Usually, I find that profound inspiration comes in threes. Today's inspiration was cleverly disguised as one of my physician's nurses, an exhausted checkout clerk at Home Depot, and with no surprise, my grandmother.
To me, the nurse represented OPPORTUNITY.
Here was an older woman navigating her way swimmingly through life; going to back school, studying for and passing exams (despite being plagued with terrible exam jitters, as she admits) and still putting in practical hours at the local doctor's office. The nurse represented the idea that it is never too late to become what you want to be. If only you can overcome your fears and commit to working and putting in the time, believe it or not... you find that you can still achieve your dreams.
To me, the Home Depot clerk represented the LABOR.
A young clerk was putting in extra holiday hours and working two jobs. I thought, "Well, he must be doing it to support his children." So I inquired further and asked him, "WHY?"
He replied, "Just to make a better life for myself."
He said he wants better things in his life, a nice apartment, nice clothes and furniture, and so he has decided to put in the extra effort to work hard for what he wants.
I asked, "You don't have any kids? No wife? There is no one that you are supporting?"
"No," he said "Only me."
He was working so hard simply because he WANTED to. Not because he was forced to do it, not because there was some court order that mandated a payoff amount for some judgment; not because of some guilt complex.... He was working for himself, simply because he had the desire to get what he wants in life.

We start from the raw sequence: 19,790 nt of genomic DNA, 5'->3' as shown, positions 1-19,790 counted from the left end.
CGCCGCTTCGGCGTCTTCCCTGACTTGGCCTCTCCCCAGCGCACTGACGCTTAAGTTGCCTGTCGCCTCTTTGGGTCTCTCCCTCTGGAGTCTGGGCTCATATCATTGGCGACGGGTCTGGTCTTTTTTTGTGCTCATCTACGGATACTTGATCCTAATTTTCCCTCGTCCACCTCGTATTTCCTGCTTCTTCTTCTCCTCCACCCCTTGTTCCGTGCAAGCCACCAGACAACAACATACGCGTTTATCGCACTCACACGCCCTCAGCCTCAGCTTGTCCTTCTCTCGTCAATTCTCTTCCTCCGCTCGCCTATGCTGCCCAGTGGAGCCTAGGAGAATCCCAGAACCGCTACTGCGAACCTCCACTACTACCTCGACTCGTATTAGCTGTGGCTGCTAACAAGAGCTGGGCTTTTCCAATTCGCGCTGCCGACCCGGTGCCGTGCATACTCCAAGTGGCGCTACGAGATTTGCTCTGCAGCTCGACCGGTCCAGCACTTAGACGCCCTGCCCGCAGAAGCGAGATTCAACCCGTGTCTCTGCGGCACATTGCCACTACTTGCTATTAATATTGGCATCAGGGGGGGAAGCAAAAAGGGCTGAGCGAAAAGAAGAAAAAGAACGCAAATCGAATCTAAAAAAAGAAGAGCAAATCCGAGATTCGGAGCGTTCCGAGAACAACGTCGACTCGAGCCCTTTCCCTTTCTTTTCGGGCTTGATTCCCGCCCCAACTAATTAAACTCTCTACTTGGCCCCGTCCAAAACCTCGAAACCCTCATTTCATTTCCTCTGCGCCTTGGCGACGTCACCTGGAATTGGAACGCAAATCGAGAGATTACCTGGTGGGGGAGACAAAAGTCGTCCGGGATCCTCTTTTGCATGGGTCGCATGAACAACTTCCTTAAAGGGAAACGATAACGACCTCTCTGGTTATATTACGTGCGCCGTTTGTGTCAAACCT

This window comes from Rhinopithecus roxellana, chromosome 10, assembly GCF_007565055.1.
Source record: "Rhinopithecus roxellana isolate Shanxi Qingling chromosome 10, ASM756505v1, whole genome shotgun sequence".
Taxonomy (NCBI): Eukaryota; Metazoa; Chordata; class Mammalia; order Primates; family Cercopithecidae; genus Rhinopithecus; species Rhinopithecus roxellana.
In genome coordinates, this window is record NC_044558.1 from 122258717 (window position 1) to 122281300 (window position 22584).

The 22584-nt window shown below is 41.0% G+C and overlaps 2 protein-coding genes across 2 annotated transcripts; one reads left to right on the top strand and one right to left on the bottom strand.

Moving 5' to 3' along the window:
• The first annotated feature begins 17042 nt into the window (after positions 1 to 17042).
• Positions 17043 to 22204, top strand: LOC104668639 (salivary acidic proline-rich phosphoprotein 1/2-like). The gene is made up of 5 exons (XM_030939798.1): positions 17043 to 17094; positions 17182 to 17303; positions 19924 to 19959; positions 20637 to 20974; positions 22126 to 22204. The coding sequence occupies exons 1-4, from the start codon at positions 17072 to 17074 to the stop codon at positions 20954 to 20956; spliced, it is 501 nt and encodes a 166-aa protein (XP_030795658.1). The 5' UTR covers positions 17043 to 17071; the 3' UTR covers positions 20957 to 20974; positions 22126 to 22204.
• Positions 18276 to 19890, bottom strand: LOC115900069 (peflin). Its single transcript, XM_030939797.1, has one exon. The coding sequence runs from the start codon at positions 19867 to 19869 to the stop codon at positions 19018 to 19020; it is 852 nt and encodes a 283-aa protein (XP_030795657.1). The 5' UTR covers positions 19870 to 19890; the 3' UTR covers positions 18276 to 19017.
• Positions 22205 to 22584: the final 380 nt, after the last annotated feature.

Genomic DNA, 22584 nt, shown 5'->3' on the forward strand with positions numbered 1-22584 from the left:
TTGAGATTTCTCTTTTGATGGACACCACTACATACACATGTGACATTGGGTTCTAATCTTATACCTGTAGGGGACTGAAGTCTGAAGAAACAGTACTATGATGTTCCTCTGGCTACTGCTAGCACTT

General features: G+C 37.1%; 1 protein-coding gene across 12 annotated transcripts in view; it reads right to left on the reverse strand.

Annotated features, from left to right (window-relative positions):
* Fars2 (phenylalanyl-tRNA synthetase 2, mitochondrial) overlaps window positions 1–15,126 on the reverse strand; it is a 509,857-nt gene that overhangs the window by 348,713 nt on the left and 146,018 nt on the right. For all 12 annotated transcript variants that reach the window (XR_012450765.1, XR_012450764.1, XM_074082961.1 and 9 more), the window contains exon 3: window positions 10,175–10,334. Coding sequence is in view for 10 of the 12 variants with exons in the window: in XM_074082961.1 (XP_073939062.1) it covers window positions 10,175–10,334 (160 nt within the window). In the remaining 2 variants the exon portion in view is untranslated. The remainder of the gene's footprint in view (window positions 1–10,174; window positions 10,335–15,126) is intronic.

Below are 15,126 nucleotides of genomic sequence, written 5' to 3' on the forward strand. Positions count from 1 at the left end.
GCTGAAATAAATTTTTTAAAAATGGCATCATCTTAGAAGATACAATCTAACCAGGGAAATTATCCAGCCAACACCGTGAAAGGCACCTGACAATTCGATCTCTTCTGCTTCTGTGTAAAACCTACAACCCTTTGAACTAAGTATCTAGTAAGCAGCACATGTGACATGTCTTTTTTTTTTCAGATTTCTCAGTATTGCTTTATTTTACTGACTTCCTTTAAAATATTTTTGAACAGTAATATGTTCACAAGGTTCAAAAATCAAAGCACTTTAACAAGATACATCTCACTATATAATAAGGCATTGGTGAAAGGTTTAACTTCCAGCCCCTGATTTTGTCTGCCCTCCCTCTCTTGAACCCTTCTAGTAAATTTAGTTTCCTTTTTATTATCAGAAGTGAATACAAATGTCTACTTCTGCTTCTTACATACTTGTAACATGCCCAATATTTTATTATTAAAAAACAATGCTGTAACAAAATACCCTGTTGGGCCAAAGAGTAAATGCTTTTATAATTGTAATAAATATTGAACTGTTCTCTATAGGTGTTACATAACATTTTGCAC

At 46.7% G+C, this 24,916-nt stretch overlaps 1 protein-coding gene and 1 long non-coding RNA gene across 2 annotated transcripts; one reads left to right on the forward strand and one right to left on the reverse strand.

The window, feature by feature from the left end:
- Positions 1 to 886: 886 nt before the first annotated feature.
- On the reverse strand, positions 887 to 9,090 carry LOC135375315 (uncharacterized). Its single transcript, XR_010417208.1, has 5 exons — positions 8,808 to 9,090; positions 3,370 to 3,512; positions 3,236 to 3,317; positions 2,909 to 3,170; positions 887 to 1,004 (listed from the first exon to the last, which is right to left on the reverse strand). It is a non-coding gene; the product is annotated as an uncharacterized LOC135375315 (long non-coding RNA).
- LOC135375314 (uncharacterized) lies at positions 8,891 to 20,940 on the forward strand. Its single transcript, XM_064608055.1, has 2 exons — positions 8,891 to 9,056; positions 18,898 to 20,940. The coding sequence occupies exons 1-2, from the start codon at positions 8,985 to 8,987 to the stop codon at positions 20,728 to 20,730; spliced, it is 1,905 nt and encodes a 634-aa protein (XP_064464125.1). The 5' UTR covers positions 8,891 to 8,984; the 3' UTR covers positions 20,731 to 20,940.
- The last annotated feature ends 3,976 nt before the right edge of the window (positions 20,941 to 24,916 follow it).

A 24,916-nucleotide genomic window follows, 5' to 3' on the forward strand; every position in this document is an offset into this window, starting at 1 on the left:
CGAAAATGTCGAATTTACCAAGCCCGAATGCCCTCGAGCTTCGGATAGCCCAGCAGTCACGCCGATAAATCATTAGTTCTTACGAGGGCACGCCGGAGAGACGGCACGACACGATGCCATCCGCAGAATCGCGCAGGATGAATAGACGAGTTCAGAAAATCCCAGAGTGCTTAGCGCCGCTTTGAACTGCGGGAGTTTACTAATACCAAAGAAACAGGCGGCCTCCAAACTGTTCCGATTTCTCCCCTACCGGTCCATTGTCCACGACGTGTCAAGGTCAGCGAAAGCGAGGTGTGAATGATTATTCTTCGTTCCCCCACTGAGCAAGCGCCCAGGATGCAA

Finally, a third façade of inspiration presented itself in the same day from my grandmother. My grandmother represented the ideal of TENACITY.
Let me tell you, if you ever want to feel like the sorriest sod in the world, then just listen to what your elders have to say.
My grandmother told me about a time when she lived in a wooden house, a shack more or less, with no insulation, in Minnesota. She said that their children slept in a back room while she and my grandfather slept on the porch, in the winter. She said because the porch was her bedroom, she would wake up some days with FROST on her blankets.
Now, after listening to that story, don't I feel like a sissy? I'm worried about getting a little bit cold as winter approaches while we are living in a one-hundred year old fixer-upper house where we have just put in insulation, we're starting to seal up the drywall, and we're using two kerosene heaters for heat. My grandmother's words made me realize that we are pampered little crybabies compared to our elders.
Now, if I could just invoke a little bit of what I learned today... I'm sure I won't have any more trouble with motivation, optimism or tenacity while working my job or piecing together this little house. If indeed I still falter and end up stuck in weak moments, I certainly don't have any right to complain about it.
Copyright © 2006 Rebekah Faith
Rebekah Faith, author of "Picking up the Pieces" is an inspirational columnist. She works as an offshore development manager; she moonlights as a writer, and is also currently working with friends and family, rebuilding a one hundred year old house.